Program Leadership & Direction, Administration, Budgeting and Financial Management.
Strategic Planning, Program Design and Implementation.
Participative Program Planning, Monitoring and Evaluation.
Research, Training, Internal & External Consultancy with Private Voluntary Organizations,
Public Sector Agencies and Grassroots Organizations.
Multicultural Personnel Management and Coordination.
Volunteer Management and Counseling.
Master of Science in International Public Administration, University of Southern California, 1982.
Bachelor of Arts in Latin American Studies, University of Arizona, 1976.
Studies at the Universidad Nacional Autónoma de México, the Universidad de las Américas and Denison University.
Spanish -- fluent speaking, listening, reading and writing. English -- native speaker.
Countries of Residence:
Mexico, Guatemala, Nicaragua, Costa Rica, Dominican Republic, Colombia, Ecuador, Paraguay and the United States.
Additional Countries Visited Professionally:
El Salvador, Honduras, Panama, Jamaica, Jordan, Brazil, Bolivia and Chile.
Advanced computer user and technical
Word processing, spreadsheets, graphics, database, networking, electronic mail, internet and computer communications. Professional web design and maintenance.
James S. Schenck has more than a decade's experience in Latin America facilitating grassroots development processes. He currently is the Deputy Chief of Party for Chemonics International's Participative Alternative Development Program in Peru. From 1999 to 2003 he served as the CHF International's (Cooperative Housing Foundation) Country Director/Guatemala and Chief of Party and the Director of the USAID-sponsored Communities in Transtion project in the Ixcan, Guatemala. The project worked in participatory processes to promote agroforestry, non-traditional agricultural exports, environmental education, communal banks, community and municipal strengthening, social, road & bridge infrastructure and a community-run road maintenance association. Mr. Schenck, expanded the geographical scope of project, negotiated a three year, $3 million extension to CIT project as well as $2 million in post-Hurricane Mitch Reconstruction Funds. His roles included that of Co-Administrator of two Ixcan grassroots organizations; AMVI - Ixcan Road Maintenance Association and CORDISA - Ixcan Industries Corporation (a small farmer enterprise). In two years, 2000 to 2001, he built twenty-one bridges between 30 and 150 feet in length. Between 1998 and 1999 he was Co-Director of the Communities In Transition project. From January 1997 until June 1998 he undertook international development contract work as JSS International Consulting. His primary clients included Plan International, the Inter-American Development Bank and the Cooperative Housing Foundation. At Plan International he developed training materials and methodologies to help Plan families improve their housing conditions. At the Inter-American Development Bank he has been reviewing project materials and making recommendations related to a IDB project that seeks to strengthen municipalities and other local organizations involved in the participatory planning, monitoring and execution of grassroots development projects in the Dominican Republic. At the Cooperative Housing Foundation (CHF), Mr. Schenck reviewed the activities of the USAID-sponsored Communities In Transition (CIT) project through documents and on-site in the Ixcan, Guatemala. He then prepared the 1997 CIT Annual Report for CHF.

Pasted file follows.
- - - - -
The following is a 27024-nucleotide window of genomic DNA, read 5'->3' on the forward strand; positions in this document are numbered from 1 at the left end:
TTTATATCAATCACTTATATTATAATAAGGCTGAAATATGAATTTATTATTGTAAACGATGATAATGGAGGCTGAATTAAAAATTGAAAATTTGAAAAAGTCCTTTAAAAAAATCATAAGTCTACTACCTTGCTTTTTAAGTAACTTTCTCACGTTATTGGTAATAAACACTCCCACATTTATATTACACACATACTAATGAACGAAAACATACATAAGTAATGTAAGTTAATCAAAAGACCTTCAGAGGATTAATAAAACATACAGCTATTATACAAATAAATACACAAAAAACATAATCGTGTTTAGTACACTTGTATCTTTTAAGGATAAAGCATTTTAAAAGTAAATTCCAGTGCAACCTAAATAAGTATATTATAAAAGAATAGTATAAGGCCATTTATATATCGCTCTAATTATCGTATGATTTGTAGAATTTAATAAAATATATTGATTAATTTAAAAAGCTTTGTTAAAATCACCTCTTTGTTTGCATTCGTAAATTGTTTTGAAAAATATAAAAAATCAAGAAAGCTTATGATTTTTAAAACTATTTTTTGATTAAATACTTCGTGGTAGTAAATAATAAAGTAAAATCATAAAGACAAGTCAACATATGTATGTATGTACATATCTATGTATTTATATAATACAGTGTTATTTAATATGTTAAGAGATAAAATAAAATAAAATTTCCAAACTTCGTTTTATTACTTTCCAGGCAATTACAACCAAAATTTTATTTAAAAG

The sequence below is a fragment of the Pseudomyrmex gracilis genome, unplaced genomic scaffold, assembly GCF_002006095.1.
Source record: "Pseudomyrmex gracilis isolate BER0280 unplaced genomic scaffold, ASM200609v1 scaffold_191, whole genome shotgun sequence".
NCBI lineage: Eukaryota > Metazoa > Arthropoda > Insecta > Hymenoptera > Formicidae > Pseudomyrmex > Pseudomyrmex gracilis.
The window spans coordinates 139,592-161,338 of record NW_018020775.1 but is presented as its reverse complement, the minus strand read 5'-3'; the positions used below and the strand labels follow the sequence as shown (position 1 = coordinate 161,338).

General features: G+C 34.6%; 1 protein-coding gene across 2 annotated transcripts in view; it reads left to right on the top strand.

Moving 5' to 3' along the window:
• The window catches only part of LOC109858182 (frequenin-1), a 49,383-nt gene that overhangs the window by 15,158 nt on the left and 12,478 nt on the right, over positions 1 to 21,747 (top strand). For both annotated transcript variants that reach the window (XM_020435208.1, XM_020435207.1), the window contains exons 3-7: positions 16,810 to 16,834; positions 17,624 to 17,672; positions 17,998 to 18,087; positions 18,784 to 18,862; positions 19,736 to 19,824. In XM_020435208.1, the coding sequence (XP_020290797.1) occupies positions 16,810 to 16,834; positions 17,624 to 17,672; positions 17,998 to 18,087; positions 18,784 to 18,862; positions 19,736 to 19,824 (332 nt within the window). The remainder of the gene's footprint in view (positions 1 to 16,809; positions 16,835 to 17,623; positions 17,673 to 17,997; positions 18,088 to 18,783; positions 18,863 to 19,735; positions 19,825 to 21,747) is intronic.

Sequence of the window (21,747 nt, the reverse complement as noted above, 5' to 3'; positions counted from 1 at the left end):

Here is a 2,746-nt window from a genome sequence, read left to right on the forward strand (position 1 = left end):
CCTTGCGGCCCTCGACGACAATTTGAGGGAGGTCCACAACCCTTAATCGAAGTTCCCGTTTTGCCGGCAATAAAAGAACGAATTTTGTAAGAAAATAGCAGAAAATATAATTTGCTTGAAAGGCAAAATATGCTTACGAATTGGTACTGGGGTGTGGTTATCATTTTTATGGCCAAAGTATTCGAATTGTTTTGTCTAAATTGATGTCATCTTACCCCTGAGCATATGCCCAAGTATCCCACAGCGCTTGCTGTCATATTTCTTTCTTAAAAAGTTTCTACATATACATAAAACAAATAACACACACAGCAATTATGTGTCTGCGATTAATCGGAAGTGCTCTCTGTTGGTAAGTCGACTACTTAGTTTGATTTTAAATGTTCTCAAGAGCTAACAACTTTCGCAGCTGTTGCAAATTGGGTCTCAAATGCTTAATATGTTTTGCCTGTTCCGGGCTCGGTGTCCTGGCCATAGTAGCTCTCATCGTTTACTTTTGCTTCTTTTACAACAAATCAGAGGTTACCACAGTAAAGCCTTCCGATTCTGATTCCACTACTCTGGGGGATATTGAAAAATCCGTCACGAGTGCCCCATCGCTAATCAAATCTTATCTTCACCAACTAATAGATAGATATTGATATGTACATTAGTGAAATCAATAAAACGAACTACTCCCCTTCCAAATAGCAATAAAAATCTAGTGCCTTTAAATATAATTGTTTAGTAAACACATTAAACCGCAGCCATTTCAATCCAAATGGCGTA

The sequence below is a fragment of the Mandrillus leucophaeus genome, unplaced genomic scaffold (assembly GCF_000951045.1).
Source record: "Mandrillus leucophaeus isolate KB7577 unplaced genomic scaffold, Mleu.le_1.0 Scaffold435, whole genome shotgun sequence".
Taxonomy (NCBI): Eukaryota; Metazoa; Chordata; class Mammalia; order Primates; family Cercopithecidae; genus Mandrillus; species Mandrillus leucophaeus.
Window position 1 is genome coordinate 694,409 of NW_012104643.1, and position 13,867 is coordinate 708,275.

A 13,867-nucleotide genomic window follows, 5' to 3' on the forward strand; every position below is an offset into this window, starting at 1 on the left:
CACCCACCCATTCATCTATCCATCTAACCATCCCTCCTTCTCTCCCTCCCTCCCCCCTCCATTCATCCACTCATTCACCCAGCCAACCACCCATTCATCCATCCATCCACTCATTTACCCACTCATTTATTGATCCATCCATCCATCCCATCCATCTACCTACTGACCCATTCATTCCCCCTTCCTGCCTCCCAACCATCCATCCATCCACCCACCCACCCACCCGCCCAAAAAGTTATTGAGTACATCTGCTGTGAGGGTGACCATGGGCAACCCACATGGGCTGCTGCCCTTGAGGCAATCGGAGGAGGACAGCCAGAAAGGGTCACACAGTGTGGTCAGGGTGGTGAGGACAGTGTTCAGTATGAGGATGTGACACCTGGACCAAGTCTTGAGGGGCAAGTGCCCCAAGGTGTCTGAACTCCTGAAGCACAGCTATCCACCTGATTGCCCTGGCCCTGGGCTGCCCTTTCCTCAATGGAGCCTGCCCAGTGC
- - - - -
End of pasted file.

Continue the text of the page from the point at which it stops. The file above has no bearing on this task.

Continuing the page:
For five years until January 1997, he was the Country Director for Peace Corps in Nicaragua, and facilitated the agency's return to Nicaragua after the 1990 elections. Mr. Schenck increased the number of Volunteers from fifteen to over one hundred, developed the necessary support staff and expanded Peace Corps Nicaragua's program areas, its geographical coverage and the number of cooperating host country agencies. He was the Peace Corps Program & Training Officer (Deputy Director) in the Dominican Republic between 1989 and 1992 where he supervised five Program Managers, directed program development, introduced innovative Volunteer training designs, managed training contracts and coordinated the yearly budget process. From 1987 to 1989, Mr. Schenck was on the faculty of the Instituto Centroamericano de Administración de Empresas (INCAE) as the Director of the Private Development Organizations Program and managed a training program for grassroots development support organizations working in Guatemala, El Salvador, Honduras, Costa Rica and Ecuador. He served with the Peace Corps in Paraguay as an agricultural extensionist and rural water supply promoter for small towns. At International Voluntary Services in Ecuador, he trained both IVS technical volunteers and community leaders in organizational development processes with an emphasis on planning and evaluation.
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